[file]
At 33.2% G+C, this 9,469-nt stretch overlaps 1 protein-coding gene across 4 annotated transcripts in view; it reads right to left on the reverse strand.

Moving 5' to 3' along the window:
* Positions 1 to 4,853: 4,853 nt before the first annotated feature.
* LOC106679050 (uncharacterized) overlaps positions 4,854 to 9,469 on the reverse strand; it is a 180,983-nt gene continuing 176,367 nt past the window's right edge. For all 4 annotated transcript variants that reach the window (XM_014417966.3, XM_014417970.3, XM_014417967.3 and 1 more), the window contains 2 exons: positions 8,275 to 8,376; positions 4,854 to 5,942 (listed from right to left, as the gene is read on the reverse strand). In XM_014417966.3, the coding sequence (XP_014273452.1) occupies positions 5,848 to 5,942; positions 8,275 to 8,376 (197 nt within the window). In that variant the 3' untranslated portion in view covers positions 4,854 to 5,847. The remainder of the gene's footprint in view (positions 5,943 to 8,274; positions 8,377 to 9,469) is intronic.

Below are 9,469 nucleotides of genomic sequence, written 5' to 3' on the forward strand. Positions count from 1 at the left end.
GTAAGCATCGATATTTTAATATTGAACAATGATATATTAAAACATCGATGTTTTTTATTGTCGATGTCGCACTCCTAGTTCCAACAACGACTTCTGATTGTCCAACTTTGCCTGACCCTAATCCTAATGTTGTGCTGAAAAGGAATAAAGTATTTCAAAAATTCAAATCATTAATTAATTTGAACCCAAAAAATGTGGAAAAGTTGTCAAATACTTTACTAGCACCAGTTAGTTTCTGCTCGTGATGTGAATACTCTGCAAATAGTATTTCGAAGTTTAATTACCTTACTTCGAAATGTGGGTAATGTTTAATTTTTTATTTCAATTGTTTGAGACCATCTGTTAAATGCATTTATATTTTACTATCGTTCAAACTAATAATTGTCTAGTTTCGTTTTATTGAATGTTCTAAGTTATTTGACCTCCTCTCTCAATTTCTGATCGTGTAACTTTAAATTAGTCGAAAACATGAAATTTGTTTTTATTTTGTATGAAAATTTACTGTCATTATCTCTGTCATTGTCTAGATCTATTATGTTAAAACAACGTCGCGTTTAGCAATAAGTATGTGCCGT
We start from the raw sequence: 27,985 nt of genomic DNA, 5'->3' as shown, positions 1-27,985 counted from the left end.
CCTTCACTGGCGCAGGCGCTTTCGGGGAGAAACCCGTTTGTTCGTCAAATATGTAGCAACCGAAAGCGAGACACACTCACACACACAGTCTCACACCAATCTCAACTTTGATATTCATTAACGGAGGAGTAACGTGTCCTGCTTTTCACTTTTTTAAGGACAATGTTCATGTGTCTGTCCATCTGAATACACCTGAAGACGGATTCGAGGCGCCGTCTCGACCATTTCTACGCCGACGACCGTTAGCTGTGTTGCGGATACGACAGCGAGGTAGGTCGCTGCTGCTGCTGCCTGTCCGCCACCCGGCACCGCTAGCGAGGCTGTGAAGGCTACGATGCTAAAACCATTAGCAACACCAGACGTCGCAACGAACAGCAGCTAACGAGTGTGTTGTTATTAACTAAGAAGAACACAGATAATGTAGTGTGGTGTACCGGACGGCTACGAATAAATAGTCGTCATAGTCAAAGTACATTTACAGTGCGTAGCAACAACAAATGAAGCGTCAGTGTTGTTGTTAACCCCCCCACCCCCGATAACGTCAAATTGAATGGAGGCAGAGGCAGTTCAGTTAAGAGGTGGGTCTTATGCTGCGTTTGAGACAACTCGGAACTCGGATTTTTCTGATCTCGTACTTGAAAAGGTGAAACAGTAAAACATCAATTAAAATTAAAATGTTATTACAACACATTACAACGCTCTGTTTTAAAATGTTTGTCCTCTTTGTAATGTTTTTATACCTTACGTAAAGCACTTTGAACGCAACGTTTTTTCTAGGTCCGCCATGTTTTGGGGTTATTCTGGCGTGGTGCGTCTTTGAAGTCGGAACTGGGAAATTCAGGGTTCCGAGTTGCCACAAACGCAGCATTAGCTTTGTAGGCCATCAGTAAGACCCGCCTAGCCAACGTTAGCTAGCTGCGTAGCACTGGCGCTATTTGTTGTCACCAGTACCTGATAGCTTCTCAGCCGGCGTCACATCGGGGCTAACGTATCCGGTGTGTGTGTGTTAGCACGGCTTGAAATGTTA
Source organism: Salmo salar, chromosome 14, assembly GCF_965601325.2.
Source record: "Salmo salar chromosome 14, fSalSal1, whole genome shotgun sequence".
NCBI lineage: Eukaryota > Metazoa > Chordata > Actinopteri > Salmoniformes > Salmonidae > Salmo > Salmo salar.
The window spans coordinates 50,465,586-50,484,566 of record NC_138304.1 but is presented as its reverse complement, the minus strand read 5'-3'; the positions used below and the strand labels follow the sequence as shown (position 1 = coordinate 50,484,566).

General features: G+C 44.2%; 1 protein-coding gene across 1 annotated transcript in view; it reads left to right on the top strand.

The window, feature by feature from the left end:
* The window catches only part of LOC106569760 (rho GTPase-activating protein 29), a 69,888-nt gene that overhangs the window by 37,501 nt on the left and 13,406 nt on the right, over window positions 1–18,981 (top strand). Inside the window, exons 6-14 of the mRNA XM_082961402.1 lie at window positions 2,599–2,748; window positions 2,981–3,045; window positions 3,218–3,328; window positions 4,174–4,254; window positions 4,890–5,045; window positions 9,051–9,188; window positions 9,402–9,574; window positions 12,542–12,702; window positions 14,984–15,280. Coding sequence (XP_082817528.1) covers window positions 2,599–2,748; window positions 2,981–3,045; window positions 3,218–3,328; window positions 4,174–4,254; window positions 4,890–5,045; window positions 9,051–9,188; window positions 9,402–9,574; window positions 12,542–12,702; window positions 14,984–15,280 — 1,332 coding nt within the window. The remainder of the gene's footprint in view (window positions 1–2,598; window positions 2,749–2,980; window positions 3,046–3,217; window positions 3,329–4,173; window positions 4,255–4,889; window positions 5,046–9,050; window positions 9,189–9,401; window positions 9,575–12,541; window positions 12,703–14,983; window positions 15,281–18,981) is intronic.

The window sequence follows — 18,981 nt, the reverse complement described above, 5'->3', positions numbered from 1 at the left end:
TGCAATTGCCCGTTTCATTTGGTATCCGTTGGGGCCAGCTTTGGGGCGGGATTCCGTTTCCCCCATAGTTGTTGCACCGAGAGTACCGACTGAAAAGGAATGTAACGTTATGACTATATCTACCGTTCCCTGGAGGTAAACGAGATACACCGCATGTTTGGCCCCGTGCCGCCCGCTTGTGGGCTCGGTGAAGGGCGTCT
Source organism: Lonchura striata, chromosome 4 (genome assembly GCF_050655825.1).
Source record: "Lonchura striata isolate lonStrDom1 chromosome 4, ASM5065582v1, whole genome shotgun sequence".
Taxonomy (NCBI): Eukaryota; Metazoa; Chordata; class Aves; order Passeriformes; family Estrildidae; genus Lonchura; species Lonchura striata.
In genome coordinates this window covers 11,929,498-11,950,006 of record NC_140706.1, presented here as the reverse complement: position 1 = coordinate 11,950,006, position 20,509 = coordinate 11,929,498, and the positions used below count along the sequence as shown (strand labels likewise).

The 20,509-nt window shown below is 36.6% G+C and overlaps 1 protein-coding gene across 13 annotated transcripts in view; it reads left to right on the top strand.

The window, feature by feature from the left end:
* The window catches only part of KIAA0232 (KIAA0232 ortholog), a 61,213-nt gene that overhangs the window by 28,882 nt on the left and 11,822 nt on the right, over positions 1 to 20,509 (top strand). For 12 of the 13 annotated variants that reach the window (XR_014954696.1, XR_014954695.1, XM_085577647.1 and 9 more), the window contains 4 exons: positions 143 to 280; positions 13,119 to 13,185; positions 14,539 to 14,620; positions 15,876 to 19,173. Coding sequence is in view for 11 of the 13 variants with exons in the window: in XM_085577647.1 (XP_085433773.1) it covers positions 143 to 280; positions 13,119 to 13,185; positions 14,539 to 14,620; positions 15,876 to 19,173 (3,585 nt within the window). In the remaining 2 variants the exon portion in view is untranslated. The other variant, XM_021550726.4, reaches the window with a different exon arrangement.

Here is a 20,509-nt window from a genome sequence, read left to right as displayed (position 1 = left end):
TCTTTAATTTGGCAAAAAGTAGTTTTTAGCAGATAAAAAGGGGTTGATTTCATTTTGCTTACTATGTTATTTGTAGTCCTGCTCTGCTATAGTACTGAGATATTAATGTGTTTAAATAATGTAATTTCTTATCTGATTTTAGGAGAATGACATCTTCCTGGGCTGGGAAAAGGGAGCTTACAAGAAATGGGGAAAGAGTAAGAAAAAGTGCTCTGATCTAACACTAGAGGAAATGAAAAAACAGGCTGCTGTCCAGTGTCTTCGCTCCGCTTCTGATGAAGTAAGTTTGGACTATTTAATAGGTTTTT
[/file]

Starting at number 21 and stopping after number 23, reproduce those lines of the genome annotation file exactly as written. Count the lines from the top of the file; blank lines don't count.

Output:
In genome coordinates this window covers 11,929,498-11,950,006 of record NC_140706.1, presented here as the reverse complement: position 1 = coordinate 11,950,006, position 20,509 = coordinate 11,929,498, and the positions used below count along the sequence as shown (strand labels likewise).

The 20,509-nt window shown below is 36.6% G+C and overlaps 1 protein-coding gene across 13 annotated transcripts in view; it reads left to right on the top strand.

The window, feature by feature from the left end: